Using Data Store as a Data Buffer to Prevent Lost Webhook Data

Working with webhook data…well it can be great because you get instant results.

It can also be bad, because if you don’t process that data when it’s sent by the webhook, it could be lost F O R E V E R !

Well, not forever, but it does require the use of Postman to retry / test with data that wasn’t fully processed.

That’s why I’ve made it one of my “Best Practices” to always use Data Store as a Webhook Data Buffer.

What is this gypsy magic you ask? Keep reading…

Below is a scenario where I watch QuickBooks Online for new events. When data is received from QBO, data is stored in the Data Store webhook buffer for future retrieval.

As you can see below, I’m saving the QBO Object ID, Type and Operation Type for the QBO asset. I’m also saving the QBO last modified time, current time and the execution log URL for this buffer record.

Note, I have “Overwrite Existing Record” set to Yes, because I don’t want to create any duplicate buffer records. This keeps everything unique.

Once the buffer record is saved, I use multiple HTTP modules to trigger the next scenario.

Next, you will have a companion scenario that will 1) start with a webhook, 2) search the data store buffer, then complete the steps that must be automated.

NOTE: Set your Data Store Search module to retrieve more than one (1) record if you want it to processed webhook data that has not been processed by your scenario. This harnesses the power of the webhook buffer. If a past webhook data package wasn’t processed, it can be attempted again when another bundles is sent through your scenarios!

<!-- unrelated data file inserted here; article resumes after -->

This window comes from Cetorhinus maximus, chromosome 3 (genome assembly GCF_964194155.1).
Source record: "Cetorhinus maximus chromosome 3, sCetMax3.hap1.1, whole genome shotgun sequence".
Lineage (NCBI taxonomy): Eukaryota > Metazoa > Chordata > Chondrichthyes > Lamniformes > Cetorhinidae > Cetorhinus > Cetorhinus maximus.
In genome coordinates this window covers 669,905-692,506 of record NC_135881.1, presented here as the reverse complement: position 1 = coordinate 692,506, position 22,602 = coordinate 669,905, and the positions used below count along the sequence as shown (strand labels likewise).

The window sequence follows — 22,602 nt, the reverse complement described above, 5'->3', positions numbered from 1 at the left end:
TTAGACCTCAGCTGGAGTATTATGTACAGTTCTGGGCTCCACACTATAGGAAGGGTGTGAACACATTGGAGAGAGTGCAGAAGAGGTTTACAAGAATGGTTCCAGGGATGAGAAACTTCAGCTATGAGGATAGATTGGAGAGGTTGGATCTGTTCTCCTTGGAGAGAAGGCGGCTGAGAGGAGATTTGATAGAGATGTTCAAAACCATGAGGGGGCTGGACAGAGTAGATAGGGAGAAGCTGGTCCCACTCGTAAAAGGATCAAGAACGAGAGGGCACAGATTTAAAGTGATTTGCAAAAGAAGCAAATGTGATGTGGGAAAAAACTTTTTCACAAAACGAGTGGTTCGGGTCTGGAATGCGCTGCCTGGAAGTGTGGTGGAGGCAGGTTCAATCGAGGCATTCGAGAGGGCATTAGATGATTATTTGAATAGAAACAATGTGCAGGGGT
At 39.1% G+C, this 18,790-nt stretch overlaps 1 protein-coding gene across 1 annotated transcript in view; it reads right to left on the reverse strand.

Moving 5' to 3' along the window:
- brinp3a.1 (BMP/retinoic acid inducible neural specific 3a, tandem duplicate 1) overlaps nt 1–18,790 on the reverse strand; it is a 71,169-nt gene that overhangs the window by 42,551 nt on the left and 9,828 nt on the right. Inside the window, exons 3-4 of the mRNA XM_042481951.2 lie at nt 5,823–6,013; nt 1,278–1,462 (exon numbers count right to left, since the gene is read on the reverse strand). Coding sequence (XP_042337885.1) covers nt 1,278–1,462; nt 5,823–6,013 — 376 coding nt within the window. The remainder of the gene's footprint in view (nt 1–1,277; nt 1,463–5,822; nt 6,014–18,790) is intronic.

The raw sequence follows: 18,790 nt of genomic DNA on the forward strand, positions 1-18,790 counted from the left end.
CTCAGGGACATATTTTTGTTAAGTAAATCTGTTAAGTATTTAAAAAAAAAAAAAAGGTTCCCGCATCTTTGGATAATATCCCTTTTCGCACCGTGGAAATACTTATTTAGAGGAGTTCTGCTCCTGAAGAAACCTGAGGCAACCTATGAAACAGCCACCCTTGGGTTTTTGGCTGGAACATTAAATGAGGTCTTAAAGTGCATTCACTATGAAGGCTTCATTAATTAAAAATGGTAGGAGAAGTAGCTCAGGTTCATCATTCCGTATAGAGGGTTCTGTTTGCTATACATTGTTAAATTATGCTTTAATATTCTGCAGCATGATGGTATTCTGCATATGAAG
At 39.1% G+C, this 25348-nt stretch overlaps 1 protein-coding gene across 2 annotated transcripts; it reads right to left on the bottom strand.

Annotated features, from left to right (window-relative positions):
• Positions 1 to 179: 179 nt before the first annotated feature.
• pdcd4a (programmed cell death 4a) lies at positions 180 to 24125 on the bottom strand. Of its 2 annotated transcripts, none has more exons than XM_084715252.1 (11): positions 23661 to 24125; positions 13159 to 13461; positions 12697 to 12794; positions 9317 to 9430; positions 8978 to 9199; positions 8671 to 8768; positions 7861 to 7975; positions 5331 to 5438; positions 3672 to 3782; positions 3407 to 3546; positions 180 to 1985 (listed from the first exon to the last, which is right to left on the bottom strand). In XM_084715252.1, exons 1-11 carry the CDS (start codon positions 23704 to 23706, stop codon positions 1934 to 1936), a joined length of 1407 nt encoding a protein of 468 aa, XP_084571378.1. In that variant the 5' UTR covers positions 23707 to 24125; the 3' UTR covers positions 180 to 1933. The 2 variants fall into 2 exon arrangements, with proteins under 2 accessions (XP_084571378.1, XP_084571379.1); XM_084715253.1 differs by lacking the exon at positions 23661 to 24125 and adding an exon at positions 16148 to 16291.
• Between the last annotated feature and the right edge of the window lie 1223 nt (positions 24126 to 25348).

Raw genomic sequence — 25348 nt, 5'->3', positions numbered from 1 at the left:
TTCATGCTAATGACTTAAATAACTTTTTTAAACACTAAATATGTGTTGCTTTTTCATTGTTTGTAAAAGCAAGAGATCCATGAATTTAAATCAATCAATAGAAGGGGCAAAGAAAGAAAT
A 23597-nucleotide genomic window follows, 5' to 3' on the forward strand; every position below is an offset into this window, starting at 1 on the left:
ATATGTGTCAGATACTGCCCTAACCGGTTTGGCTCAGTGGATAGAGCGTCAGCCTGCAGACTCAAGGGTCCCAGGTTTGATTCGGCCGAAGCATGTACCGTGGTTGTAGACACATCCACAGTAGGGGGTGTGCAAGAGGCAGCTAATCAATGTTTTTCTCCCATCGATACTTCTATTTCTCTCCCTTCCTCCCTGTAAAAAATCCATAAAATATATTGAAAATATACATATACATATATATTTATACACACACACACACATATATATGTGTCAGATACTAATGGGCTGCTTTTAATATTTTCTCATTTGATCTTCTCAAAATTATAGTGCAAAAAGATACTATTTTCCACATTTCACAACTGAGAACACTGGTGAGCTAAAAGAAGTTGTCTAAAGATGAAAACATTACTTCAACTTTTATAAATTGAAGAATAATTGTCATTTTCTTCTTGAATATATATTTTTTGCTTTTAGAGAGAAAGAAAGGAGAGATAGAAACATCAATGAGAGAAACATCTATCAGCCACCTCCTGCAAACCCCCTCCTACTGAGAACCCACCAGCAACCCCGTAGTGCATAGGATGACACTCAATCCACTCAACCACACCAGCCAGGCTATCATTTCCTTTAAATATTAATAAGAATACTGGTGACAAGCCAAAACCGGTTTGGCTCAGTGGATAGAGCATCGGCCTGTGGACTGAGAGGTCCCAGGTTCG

Next, and this is important, add a Delete Data Store module at a place in your scenario where you no longer need your webhook buffer data. This ensures your data will not be processed a second time.

Here’s a summary:

  • Scenario A has a webhook module as the trigger (this webhook contains API service data payload), and an action that saves the webhook data into a DataStore record. Also present is an HTTP module that fires the Scenario B webhook.

  • Scenario B starts with a webhook, searches for the saved Data Store Buffer records, then performs the necessary scenario actions, then ends by deleting the Data Store Buffer Record so it isn’t processed again.

If you get stuck, reach out and myself or a member of my team can help!


Whoa @andyoneil, how incredibly helpful! Thanks so much for sharing this nifty best practice of yours with the community, much appreciated :pray:

Clever! I assume you use the same store for all your scenarios since they’re keyed by the execution ID?

1 Like

Nice idea. Have you considered using Hookdeck? They will forward any webhooks from your source apps to Make, and retain a copy so they can easily be retried later if needed. No lost data!

We had a good TechTalk on Hookdeck, but Andy’s approach keeps it in make and I think it would be more flexible. As long as data store can grow as large as necessary.

1 Like

I don’t key them with the execution ID, I key them with the value that I’ll need in the second scenario.

Hey @PaulM, I wasn’t aware of Hookdeck, sounds like a powerful utility. I do like to keep as much as possible in Make.

@andyoneil, I get that. And I do most things in Make too, its been a terrific tool. I like Hookdeck because I can repeat a webhook (either for testing or because it failed and needs to run again to resolve the issue) and I don’t need anything different in Make. Just resent the webhook and it runs exactly as it would have earlier. Plus, I’ve got a few dozen webhooks now, integrating our various cloud platforms, so Hookdeck gives me a nice log of what’s happening and when - it’s a great dashboard of sorts for activity.